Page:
When I was a very little girl, I got new shoes at the beginning of the school year. Since it was my only pair of shoes for the year, unless my feet grew enough for my little toes to separate the top of the shoe from its sole, I got to pick them out with only minimal adult interference. I always chose shiny, patent leather Mary Janes, and if I could get them with bows, I was in prissy-girl heaven. I would wear those shoes out of the store and home, walking all through the house, here and there, to and fro, for no reason at all except to hear the clicking of my pretty new shoes on the floor. I would revel in the tingly, new shoes feeling all the rest of the day, and then, at bedtime, I would take those new shoes to bed with me. I'd put them in the bed right next to me, on my pillow, so I could touch them and smell their new shoes smell until I feel asleep.
I had the same feeling when I saw my mixer. It was just like getting those Mary Janes, those pretty, new, shiny shoes. It was like getting the ones with the bows.
I stood there soaking it all in for what felt like hours. I looked at my beautiful new mixer, I touched it, and cleaned it, and I tried its different attachments on it, and then I broke in my new mixer by making French bread.
By the way, the bread was a tremendous hit. The mixer, however, was the true hit of the holiday. When I saw Evan's ex-sister-in-law and current sister-in-law on Christmas Eve night, they huddled around me, excitedly asking for every detail of the day and of the presentation of the mixer--Where were you when he gave it to you? What did he say? What did you say? Were you surprised? Do you love it? Isn't he wonderful?--as if that big box had held a four carat diamond engagement ring.
Frankly, I don't know that he could have made me feel one bit more loved had he given me an engagement ring, or that I could have been more thrilled...wait...four carats...?
(adapted from allrecipes.com)
Makes 2 large loaves
5 ¼ cups unbleached all-purpose flour
2 ½ packages active dry yeast
1 ½ teaspoons salt
1 tablespoon sugar
2 cups warm water (110 degrees F)
1 tablespoon cornmeal
1 egg white
Preheat oven to 375 degrees (F)
1. Proof your yeast by putting the yeast to 2 cups of warm water, salt and sugar. Wait about 8 to 10 minutes. If yeast mixture foams, your yeast is alive; if it doesn’t foam, discard it and begin again with fresh ingredients.
2. To the foamy yeast mixture, add 2 cups flour, and beat until well blended using a stand mixer with a dough hook attachment. Gradually add the remaining flour; blend thoroughly.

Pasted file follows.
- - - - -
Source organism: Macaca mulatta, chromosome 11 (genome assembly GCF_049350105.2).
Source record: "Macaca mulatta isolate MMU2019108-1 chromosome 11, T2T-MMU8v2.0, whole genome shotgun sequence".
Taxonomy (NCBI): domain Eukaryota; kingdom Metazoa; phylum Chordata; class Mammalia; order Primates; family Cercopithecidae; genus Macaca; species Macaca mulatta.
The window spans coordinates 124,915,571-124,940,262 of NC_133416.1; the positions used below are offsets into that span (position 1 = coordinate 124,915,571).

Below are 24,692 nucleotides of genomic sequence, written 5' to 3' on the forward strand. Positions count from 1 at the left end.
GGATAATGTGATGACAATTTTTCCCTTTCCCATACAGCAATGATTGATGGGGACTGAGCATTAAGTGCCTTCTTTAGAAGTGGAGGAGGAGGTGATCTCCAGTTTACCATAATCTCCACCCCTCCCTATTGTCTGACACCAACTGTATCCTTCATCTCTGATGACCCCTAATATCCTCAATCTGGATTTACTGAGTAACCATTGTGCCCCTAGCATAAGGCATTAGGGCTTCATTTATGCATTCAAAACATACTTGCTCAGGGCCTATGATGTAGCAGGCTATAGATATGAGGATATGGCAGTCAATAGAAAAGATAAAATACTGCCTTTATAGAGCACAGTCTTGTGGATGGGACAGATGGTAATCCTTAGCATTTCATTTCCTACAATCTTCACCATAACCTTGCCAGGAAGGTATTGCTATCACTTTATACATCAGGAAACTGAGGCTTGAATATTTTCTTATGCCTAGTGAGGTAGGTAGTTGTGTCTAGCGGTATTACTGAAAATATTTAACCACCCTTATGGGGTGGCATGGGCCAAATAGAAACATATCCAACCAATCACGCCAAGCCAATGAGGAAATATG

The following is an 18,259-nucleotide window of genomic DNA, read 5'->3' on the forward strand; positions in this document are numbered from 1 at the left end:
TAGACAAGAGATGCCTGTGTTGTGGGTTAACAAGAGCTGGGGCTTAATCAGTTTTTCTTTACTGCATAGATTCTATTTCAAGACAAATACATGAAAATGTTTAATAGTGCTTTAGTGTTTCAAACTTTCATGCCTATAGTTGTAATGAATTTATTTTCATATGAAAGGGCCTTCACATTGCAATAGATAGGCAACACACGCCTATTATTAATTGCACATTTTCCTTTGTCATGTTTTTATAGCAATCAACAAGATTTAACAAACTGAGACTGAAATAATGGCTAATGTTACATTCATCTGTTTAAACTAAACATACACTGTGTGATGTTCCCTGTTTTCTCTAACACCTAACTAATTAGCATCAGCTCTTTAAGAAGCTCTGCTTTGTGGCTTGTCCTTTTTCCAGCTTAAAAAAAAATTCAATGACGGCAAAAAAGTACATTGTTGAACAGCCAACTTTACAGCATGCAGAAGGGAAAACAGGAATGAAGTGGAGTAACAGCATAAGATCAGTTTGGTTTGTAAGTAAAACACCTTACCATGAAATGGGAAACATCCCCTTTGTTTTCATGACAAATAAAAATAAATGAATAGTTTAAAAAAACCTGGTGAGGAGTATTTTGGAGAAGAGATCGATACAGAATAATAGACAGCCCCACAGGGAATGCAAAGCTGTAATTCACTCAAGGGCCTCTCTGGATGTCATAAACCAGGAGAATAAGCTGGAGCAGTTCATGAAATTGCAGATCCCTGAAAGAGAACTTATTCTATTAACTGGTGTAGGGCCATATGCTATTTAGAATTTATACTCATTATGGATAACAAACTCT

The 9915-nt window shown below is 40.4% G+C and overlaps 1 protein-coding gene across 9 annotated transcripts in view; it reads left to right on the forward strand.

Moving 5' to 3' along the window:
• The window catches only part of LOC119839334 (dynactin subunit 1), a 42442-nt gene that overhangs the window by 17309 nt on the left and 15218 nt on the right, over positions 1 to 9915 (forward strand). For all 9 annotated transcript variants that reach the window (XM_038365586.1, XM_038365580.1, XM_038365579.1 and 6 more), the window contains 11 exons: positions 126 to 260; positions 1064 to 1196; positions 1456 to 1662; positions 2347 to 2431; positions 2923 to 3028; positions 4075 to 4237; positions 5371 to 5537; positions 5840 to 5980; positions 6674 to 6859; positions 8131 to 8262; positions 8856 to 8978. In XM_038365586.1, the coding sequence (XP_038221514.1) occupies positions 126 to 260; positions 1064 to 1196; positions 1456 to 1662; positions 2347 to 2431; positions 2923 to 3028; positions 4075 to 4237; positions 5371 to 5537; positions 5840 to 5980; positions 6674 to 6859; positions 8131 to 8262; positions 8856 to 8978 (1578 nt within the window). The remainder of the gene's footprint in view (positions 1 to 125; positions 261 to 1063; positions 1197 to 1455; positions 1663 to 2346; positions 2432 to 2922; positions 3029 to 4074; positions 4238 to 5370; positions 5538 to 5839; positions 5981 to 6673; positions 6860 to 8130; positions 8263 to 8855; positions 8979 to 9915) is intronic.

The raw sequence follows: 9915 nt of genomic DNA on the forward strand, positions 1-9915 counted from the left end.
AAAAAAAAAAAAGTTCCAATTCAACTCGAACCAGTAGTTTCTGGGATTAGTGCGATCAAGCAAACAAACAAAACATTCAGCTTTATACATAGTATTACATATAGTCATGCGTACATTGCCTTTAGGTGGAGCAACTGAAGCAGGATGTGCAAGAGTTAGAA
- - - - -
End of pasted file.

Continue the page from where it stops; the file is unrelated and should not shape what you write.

3. On a lightly floured surface, knead in enough flour to make a stiff dough that is smooth and elastic. Knead for about 8 to 10 minutes. Shape into a ball and place in an oiled bowl, turning once to coat the entire ball of dough with oil. Cover, and let rise in a warm place until doubled.
4. Once it has risen, punch the dough down, and divide in half. Turn it out onto a lightly floured surface. Cover, and let it rest for 10 minutes.
5. Roll each half into a large rectangle. Roll up, starting from a long side. Tuck the ends under just before you make the last turn on the roll. Moisten the edge with water and seal.
6. Oil a large baking sheet and sprinkle with cornmeal. Place the loaves, seam side down, on the prepared baking sheet. Make 4 or 5 diagonal cuts about ¼ inch deep along the length of the loaf. (Lay the knife almost down on the bread and use a quick, fluid motion to make the slice.) Brush each loaf with the egg white for a shiny crust. Cover with a damp cloth and allow the loaves to rise until they’re nearly doubled, or for about 35 to 40 minutes.
7. Bake for 20 minutes. Brush each loaf again with the egg white. Bake for an additional 15 to 20 minutes, or until bread tests done. If necessary, cover loosely with foil to prevent over-browning.
8. Remove from baking sheet, and cool on a wire rack.
The bread is beautiful (the pictures don't do it justice) and delicious. You could add a bit more sugar or maybe a bit of honey--I'm trying the honey next time--but it's really wonderful just like this. I modified the original recipe, adding the tablespoon of sugar, which I think was a good change.
I was in such a rush in the end that I didn't take photographs of the loaves of bread before they were handed out. I wrapped each one plastic and then in a cotton (not terry cloth, but soft cotton) Christmas tea towel, and tied each end with ribbon. They looked beautiful and the recipient had a pretty kitchen towel to keep.